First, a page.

The Federal Reserve's policy board is expected to embark on fresh monetary easing measures as it meets Wednesday and Thursday to address a weak US economy and stagnant job creation.
But just how far the Federal Open Market committee will go, and what kind of impact it can have, is unclear, analysts said.
After three years trying to get the economy humming following a deep recession, problems outside the Fed's hands, like recession in the eurozone and China's sharp slowdown, are damping its impact.
Also casting dark shadows are the tight presidential election battle and the political stalemate over debt and fiscal policy, which businesses cite as worrisome sources of instability.
Even so, with the newest data on the economy mostly discouraging, and Fed chairman Ben Bernanke strongly in favor of new action, the FOMC is likely to deliver some type of medicine aimed at pushing interest rates lower to encourage borrowing and investment.
That could come in the form of extending its forecast for the period it expects to keep its benchmark rate at the current near-zero level -- essentially a promise that it will not raise rates over the next three years or so.
Or it could come with a third "QE" quantitative easing bond buying program, which aims at lowering long-term rates.
"Recent public comments, as well as the minutes from the last Fed meeting, indicated that if the economy did not begin to meaningfully improve policymakers would be inclined to act more aggressively," said Joseph LaVorgna of Deutsche Bank.
"Last week's data was not encouraging in this regard... which is why we now anticipate quantitative easing measures."
Bernanke's baring of deep worries about the eight-percent-plus level of unemployment in an August 31 speech was the strongest signal so far of the likelihood of the Fed taking new action.
"Growth in recent quarters has been tepid, and so, not surprisingly, we have seen no net improvement in the unemployment rate since January," he said.
"The stagnation of the labor market in particular is a grave concern not only because of the enormous suffering and waste of human talent it entails, but also because persistently high levels of unemployment will wreak structural damage on our economy that could last for many years."
Bernanke's view earned support on Friday when national data for August showed a poor level of jobs created during the month -- only 96,000 -- and also that some 368,000 people gave up searching for jobs and left the labor force.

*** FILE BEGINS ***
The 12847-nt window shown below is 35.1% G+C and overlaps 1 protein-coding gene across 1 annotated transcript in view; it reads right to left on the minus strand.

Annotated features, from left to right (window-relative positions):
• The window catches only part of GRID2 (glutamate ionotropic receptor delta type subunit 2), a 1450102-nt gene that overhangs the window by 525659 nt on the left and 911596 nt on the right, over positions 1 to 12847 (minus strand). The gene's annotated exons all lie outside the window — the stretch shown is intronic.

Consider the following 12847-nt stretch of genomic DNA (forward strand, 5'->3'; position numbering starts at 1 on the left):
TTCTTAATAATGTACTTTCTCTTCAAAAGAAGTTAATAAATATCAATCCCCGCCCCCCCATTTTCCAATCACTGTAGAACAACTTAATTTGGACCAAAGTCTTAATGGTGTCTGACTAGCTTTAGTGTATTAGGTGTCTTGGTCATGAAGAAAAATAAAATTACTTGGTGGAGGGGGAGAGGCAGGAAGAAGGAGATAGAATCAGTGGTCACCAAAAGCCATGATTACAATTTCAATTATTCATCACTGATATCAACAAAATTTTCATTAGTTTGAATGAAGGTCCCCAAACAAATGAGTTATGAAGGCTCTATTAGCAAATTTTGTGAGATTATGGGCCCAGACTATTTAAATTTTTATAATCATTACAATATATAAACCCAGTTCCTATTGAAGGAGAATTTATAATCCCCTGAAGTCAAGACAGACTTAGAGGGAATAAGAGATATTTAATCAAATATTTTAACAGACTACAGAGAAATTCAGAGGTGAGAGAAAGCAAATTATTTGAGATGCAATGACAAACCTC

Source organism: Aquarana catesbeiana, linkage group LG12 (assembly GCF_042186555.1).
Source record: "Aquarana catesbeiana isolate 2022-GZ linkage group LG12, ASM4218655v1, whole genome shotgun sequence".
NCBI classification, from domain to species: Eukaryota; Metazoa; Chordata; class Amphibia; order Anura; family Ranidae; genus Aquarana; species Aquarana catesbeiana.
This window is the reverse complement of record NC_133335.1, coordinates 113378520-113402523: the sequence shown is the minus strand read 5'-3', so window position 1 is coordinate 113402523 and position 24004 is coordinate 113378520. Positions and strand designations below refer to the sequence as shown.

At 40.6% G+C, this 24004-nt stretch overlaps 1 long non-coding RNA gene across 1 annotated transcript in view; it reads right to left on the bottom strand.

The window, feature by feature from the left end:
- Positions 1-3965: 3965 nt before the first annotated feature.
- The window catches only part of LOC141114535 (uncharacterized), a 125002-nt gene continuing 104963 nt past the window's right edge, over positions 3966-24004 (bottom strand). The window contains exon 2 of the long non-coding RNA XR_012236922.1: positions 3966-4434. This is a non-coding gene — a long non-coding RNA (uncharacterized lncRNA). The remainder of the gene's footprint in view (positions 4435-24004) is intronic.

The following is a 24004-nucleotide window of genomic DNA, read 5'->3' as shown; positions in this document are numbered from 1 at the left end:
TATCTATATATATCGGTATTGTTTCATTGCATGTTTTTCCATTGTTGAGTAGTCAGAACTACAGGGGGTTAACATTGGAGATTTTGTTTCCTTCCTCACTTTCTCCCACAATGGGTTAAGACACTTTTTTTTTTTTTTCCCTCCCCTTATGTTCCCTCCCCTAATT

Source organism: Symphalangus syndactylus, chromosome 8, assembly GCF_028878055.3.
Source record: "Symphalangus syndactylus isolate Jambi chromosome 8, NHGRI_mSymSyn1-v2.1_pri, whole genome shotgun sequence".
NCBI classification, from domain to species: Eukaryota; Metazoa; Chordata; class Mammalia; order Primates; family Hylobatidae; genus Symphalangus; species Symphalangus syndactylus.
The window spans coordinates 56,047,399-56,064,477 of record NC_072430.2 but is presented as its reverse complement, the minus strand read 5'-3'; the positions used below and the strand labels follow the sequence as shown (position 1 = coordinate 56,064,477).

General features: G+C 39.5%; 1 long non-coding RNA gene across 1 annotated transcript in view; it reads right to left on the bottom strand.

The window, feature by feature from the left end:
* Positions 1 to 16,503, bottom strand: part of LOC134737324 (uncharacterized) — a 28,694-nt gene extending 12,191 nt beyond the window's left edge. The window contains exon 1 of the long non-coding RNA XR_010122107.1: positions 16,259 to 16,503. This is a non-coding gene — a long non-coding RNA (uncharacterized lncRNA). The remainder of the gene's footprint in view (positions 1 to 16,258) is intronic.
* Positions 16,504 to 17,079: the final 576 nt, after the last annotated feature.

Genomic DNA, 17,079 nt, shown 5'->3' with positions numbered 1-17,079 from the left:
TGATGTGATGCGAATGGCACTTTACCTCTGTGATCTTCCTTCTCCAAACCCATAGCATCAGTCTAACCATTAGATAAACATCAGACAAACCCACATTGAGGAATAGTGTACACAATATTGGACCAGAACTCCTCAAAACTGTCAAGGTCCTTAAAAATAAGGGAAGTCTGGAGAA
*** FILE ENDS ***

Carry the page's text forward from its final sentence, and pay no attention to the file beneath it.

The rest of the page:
The dropout level, rather than a surge in people getting jobs, helped push the unemployment rate lower to a deceptive 8.1 percent.
More indicative was that the employment-to-population ratio fell to 58.3 percent, compared with 65 percent-plus before the 2008-2009 recession.
Such numbers shore up Bernanke's view within the 10-member FOMC, which has been divided over whether to take more action in recent months.
With critics saying the Fed's low interest rates are not turning into lending by banks or job-creating investments by companies, Bernanke gave a stiff defense of the two previous QE programs in his August 31 speech.
Such actions "may have raised the level of output by almost three percent and increased private payroll employment by more than two million jobs, relative to what otherwise would have occurred," he argued.
Still, there were doubts about how far the FOMC is ready to go this week, or whether they might just put off the decision until later in the year.
"Markets are seemingly positioned for QE3, yet the latest Fedspeak and recent macroeconomic data do not provide obvious support for additional easing," said economists at BBVA Research.
"The previous FOMC meeting minutes highlighted the intense internal policy debate among committee members, proving that there is still a significant divide in ideology."
John Ryding and Conrad DeQuadros at RDQ Economics said Fed action, whether launching QE3 or extending their commitment to zero-level interest rates into 2015, "will do little, if anything, to boost growth."
"There is no shortage of liquidity in the banking system with reserves at almost $1.5 trillion. There is, however, considerable uncertainty on the outlook for the taxation of labor and capital in 2013, which we think is the major challenge for the economy over the remainder of this year."